Benchmarks vs. Policy Goals
Labeled a “fundamental step [towards] change in the EU’s relationship with those partners that commit themselves to specific, measurable reforms,” the EU’s new partnership offers southern Mediterranean governments closer political cooperation provided the latter achieve progress “towards higher standards of human rights and governance.”10 According to the Commission and the HR this progress will be measured against a “set of minimum benchmarks.” These stipulations are interesting for two reasons.
First, the fact that the Commission and HR refer merely to “higher standards of human rights and governance” and simultaneously to a “set of minimum benchmarks” is important. It seems to imply that progress in all other issue-areas subject to ENP Action Plans, progress that at least on a formal level is still benchmarked in the context of the ENP, is no longer a precondition for partner governments’ access to potential rewards. This notion is further substantiated by the explicit reference that a “commitment to adequately monitored, free and fair elections should be the entry qualification for the partnership.”11 Though it can be argued that the vague and rather obscure reference to a simple “commitment” would enable almost all electoral dictatorships in the Arab Mediterranean to qualify as participants in the partnership, the remaining paragraphs of the communication, which suddenly consider the ENP Action Plans as the main point of reference, reveal that the EU itself is not clear about the linkage between the new partnership and the ENP and, most importantly, what the objects of measurement and the measurement criteria should be. Undoubtedly, this lack of clarity shows a considerable lack of coherence between the main elements in the tool kit of the EU’s foreign policy towards its southern neighborhood and generates confusion among southern partners with respect to what precisely they should consider as the structural basis of their relations with the EU.
Second, the new partnership continues to uphold a major conceptual flaw as it follows the ENP tradition and confounds benchmarks with mere policy goals. As was discussed extensively elsewhere,12 a true benchmarking exercise requires clear and predefined indicators, which serve as quantitative and/or qualitative measurement criteria. It must be based on detailed and transparent timetables, and on ex-ante decisions with regard to the measurement and data collection methods, as well as on a firm commitment by all actors involved. Like the ENP, the new partnership does not comply with any of these requirements – and policy goals such as “higher standards of human rights and governance” and a “commitment to adequately monitored, free and fair elections” at best qualify as superficial pseudo-benchmarks. The arbitrary selection, yet again, of these pseudo-benchmarks and thus the omission of other equally important benchmarking areas, in conjunction with the EU’s rather blatant lack of commitment towards its own policies to promote democracy in its neighborhood in the past,13 indicate that any evaluation of future progress towards the establishment of consolidated democracies in the southern Mediterranean in the context of the new partnership will most likely continue to be conducted on the basis of intuition and superficiality and, most of all, mere political considerations.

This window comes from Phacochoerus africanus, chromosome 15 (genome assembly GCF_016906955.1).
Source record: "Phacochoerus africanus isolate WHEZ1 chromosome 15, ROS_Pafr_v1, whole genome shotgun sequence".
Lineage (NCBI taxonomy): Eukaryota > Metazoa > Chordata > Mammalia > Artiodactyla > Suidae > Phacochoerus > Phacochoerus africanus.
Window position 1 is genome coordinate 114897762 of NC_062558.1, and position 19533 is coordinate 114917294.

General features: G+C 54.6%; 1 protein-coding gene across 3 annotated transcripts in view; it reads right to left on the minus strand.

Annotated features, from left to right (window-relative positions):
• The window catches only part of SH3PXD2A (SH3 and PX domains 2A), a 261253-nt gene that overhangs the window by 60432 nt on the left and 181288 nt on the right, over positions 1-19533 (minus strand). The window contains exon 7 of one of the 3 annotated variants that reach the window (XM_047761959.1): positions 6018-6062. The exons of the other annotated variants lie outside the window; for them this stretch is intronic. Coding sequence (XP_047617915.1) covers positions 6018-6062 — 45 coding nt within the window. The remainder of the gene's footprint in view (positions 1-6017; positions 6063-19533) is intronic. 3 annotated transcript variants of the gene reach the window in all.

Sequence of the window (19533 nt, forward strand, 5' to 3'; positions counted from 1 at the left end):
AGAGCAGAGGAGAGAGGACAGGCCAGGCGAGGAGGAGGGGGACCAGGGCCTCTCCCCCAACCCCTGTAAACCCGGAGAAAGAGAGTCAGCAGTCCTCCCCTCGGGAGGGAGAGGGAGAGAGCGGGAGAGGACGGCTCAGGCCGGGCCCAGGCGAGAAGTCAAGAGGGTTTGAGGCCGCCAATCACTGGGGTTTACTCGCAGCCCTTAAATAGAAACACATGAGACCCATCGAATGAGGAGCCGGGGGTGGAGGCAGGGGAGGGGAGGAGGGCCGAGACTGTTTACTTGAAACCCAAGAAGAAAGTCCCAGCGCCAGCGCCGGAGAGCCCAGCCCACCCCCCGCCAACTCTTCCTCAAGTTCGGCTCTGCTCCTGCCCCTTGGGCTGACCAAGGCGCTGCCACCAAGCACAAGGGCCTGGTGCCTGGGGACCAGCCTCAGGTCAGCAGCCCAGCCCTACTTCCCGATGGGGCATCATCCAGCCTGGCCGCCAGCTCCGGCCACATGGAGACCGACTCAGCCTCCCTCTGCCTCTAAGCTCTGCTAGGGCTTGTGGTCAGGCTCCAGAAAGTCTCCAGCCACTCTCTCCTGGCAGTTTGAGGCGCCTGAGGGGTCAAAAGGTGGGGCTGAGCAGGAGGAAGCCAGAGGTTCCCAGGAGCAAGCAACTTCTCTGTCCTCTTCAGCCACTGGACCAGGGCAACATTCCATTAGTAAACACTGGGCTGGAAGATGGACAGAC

Advanced Status vs. Ordinary Association
The new partnership stipulates rather nebulously that all the regimes that carry out the “necessary reforms” can expect to “resume negotiations” on association agreements with the objective of achieving “advanced status.”14 While the use of the term “necessary reforms” simply substantiates the rather unspecific nature of the partnership’s policy goals, the EU has missed yet another opportunity to shed light on the actual meaning of “advanced status,” which was first granted to Morocco in late 2008 and then to Jordan some two years later.15 The communication outlining the partnership solely stipulates that this status will allow for significantly strengthened political dialogue and increased links between the respective partner country and EU institutions. This description is, however, rather insufficient, as it fails to clarify the practical implications and the delimitation of the “advanced status” compared to the original offer in the ENP of “everything-but-institutions” and the offer of a stake in the single market.